>"In a normal pregnancy, the developing fetus signals the mother's body to widen blood vessels to the placenta, which supplies oxygen and nutrients to the fetus," explains Karumanchi. "But for women with preeclampsia, the blood vessels grow narrower, which causes a host of life-threatening complications. Our discovery suggested this was happening because the anti-angiogenic protein sFlt1 [soluble fms-like tyrosine kinase 1] was attaching to and absorbing two pro-angiogenic proteins, PIGF [placental growth factor] and VEGF [vascular endothelial growth factor]." Last year, in a study published in The New England Journal of Medicine, Karumanchi and co-investigators confirmed that sFlt1 levels do indeed rise while PIGF levels fall approximately five weeks prior to the onset of preeclampsia symptoms in pregnant women.
The objective of this latest study, he explains, was to find out if these same proteins could be measured in urine, the thinking being that if this proved to be the case a simple urine test could provide a less invasive and less expensive screening tool to detect preeclampsia at an early stage.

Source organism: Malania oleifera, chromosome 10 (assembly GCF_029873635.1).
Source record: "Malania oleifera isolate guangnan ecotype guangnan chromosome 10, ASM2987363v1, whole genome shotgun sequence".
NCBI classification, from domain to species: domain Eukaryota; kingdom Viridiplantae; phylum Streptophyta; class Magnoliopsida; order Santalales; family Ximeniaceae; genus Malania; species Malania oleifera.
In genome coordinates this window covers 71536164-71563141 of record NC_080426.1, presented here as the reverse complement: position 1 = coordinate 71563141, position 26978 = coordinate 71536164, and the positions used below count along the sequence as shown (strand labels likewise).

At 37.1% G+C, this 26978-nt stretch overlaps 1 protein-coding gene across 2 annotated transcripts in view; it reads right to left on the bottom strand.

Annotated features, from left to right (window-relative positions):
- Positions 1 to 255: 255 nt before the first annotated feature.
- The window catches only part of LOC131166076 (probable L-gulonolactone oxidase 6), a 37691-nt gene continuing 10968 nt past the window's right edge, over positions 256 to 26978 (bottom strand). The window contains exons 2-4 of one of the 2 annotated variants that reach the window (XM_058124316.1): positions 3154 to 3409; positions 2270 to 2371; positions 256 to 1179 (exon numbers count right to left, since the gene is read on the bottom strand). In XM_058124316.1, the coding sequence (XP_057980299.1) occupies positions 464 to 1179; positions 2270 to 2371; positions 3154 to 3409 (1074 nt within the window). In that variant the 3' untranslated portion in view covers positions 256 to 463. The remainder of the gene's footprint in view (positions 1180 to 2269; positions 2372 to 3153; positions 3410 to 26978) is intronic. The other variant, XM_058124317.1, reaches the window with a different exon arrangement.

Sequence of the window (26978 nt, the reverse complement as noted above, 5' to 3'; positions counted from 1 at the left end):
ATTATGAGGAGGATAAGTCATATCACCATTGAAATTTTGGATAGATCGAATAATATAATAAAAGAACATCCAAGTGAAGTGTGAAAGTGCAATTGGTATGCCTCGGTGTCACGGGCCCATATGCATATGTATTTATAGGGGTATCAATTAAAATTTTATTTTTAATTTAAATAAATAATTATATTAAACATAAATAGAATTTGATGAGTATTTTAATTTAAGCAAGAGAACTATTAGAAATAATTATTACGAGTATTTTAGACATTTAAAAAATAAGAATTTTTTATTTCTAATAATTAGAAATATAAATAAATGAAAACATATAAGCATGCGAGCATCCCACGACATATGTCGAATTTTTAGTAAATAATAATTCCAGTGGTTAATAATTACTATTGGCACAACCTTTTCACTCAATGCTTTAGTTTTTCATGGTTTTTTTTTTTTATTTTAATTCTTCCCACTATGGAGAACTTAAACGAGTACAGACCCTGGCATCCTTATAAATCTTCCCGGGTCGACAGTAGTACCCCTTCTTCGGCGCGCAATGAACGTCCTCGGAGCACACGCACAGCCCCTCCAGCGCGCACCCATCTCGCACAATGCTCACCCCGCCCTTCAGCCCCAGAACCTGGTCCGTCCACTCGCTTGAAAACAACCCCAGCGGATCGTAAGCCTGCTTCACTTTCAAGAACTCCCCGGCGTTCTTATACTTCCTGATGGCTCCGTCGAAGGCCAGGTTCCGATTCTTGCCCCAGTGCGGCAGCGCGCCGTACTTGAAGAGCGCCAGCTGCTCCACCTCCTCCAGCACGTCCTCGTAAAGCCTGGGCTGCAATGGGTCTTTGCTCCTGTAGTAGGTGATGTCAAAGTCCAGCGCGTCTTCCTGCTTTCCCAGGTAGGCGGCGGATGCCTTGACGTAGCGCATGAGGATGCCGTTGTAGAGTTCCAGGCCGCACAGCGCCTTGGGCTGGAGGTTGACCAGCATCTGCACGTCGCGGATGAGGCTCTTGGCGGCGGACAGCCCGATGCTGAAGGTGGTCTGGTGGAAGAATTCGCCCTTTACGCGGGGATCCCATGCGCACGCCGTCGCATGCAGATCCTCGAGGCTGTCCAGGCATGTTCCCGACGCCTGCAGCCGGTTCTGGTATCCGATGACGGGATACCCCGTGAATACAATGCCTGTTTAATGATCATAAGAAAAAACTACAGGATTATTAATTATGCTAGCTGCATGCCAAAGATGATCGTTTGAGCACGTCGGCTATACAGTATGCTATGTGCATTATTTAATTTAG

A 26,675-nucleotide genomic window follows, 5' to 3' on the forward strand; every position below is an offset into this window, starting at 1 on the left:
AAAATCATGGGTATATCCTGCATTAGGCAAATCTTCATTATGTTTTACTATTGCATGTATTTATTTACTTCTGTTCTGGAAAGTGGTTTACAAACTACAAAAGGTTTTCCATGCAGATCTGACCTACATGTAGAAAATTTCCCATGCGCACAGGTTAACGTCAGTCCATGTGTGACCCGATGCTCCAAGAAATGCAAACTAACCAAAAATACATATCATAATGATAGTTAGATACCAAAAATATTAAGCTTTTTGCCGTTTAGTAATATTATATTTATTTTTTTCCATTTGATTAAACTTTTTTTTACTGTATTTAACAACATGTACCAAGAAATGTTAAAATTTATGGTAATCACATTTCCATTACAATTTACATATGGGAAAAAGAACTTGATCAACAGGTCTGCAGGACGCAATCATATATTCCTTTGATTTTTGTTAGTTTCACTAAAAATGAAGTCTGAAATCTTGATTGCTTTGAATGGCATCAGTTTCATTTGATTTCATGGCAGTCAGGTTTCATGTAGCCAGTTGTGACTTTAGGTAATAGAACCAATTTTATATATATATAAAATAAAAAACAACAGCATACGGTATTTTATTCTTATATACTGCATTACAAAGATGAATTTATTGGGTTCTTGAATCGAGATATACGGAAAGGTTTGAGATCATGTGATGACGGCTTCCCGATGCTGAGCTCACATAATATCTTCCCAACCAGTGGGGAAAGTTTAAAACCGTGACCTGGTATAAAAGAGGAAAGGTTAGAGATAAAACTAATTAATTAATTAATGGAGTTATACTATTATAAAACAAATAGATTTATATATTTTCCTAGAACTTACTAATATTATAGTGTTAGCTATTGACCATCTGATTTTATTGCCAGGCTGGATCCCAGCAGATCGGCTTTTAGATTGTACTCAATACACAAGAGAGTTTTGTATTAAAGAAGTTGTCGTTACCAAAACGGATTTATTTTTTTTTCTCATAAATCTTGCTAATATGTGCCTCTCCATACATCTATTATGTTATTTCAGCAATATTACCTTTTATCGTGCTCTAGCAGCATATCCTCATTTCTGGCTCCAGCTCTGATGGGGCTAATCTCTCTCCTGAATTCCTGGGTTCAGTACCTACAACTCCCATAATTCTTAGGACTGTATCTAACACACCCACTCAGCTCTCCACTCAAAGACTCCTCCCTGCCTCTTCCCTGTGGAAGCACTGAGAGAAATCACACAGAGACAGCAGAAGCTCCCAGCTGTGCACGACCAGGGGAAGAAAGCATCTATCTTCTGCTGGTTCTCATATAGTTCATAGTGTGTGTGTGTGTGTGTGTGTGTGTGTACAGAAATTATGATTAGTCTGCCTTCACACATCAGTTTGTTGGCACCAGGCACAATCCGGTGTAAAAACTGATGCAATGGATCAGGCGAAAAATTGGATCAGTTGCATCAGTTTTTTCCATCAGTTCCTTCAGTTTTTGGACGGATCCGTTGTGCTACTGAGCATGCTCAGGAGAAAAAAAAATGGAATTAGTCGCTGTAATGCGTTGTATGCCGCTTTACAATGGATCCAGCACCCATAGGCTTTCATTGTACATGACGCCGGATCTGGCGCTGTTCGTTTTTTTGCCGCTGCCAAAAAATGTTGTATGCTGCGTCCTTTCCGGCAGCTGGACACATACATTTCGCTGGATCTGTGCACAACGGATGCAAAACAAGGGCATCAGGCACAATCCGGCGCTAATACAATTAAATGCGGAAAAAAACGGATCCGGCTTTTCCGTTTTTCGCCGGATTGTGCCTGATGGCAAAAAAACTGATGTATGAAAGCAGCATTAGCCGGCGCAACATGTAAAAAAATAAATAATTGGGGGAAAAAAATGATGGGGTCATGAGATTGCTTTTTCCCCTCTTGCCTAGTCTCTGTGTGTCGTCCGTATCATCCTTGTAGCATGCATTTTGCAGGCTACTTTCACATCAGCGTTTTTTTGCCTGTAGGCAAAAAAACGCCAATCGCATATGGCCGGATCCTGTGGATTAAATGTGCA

Because the sFlt1 molecule is too large to be filtered through urine, the investigators focused on the PIGF molecule, testing the hypothesis that urinary PIGF levels would drop prior to the development of hypertension and proteinuria in pregnant women and could, therefore, predict which women would go on to develop preeclampsia.
Using archived urine specimens from the Calcium for Preeclampsia Prevention Trial (a large cohort study based at the National Institute of Child Health and Development), Karumanchi, in collaboration with Richard Levine, MD, MPH, of the NICHD, compared the PIGF levels of 118 women who had normal pregnancies with those of 120 women who went on to develop preeclampsia.
The results demonstrated that urinary PIGF levels were dramatically lower in the preeclamptic patients at both the time of clinical symptoms andPage: 1 2 3 4 Related biology news :1
Contact: Bonnie Prescott
Beth Israel Deaconess Medical Center
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